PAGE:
So let’s use a better one. If there is an appetite for Wins and Losses, why don’t we actually tie wins and losses to performance? Here are two basic proposals that do that while solving a couple of key issues with wins.
The first problem with wins and losses is that it depends on how much and when your team scores. So what we want is something that only measures the impact of the pitcher on the game. Another problem with wins and losses is that the no-decision essentially erases everything you did on a given day. If a pitcher throws 7 shutout innings and gets a no decision, that game shows up in every single one of his stats except wins and losses. We want to judge every start a pitcher makes, not just one in which the right conditions are met by his offense and bullpen.
To partially resolve this issue, let’s turn to the 2013 Tigers as an example. Instead of wins and losses as determined by the current rule, what if we allocate them by Win Probability Added (WPA) or Run Expectancy 24 (RE24)? Those two stats are a bit complicated to calculate, but extremely easy to understand. WPA reflects the percentage by which a player improved his team’s chances of winning. It is very context dependent, but you can still earn positive values even when your team is losing. RE24 is a similar statistic except it doesn’t pay attention to the score of the game and just reflects how many runs above or below average you are contributing. Think of it this way, in a 10-0 game a solo homerun has a pretty low WPA because the game is already decided, but it has the same RE24 in a 10-0 as it does in a 2-0 game. Both allow for the addition of value in a context dependent sense, but both also allow a player to add value even when his team is not. Both of these stats are readily available on FanGraphs and Baseball-Reference.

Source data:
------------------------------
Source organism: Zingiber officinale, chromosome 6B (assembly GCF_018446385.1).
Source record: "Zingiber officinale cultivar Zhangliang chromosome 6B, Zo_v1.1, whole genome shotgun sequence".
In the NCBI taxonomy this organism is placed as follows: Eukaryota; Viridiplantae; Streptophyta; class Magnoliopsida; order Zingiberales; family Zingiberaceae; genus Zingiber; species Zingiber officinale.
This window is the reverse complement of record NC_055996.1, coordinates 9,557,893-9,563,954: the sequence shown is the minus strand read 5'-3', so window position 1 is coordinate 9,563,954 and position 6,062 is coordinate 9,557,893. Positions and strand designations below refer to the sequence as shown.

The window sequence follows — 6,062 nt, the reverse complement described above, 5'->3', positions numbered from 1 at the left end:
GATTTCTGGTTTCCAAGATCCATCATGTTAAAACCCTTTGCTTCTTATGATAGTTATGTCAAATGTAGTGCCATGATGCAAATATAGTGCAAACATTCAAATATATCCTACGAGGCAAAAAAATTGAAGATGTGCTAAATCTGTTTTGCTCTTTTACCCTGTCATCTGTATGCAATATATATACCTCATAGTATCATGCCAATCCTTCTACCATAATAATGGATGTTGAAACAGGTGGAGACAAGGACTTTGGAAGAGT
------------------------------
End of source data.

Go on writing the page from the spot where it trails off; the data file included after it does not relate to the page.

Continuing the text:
Below I present the 2013 Tigers with WPA and RE24 “wins.” If a pitcher has a positive WPA or RE24 for a single game they get a win. If it’s negative, they get a loss. No no-decisions and no concern about how the game actually ended. Did the pitcher improve his team’s chances of winning a single game? That’s what wins and losses should tell us, so let’s try this.
There are obvious weakness to this approach, namely that I’m not addressing by how much a pitcher helped his team, but to answer that question, we have season long numbers that are more important. This approach is meant to give people who want to see wins and losses a better reflection of true value.
|Pitcher||Starts||W-L||WPA W-L||RE24 W-L|
You will notice a couple of things. You’ll notice that Scherzer’s no-decisions are primarily the function of his team bailing him out and Fister, Sanchez, and Verlander’s are almost all a case of the Tigers not providing enough run support. Porcello’s are divided pretty evenly. This is interesting because it shows that even on individual teams, wins/losses/no decisions are handed out irregularly despite the same contingent of position players.
For the die-hard #KillTheWin-er, this approach is still too context dependent and derived from an illogical attempt to hand wins and losses to a single player. But for a more traditional observer, hopefully this is compelling. Even if you like wins and losses, surely you can appreciate that the actual way in which wins and losses are assigned is arbitrary and foolish. Why is 5 innings the cutoff? Why do you not get a win if you pitch 8 shutout innings and your team wins in a walkoff? Why should you get a win if you allow 6 runs? Even if you want to track day to day contribution, at least track it in a way that reflects what the player you’re judging actually did.
Now I’m not sure if this is the best way, but this is definitely an improvement over wins and losses as currently defined. The current stat makes no contribution to analysis, this one makes some contribution. I’d still rather pay attention to season long numbers, but if we’re going to judge a player in each individual game, let’s at least do it right.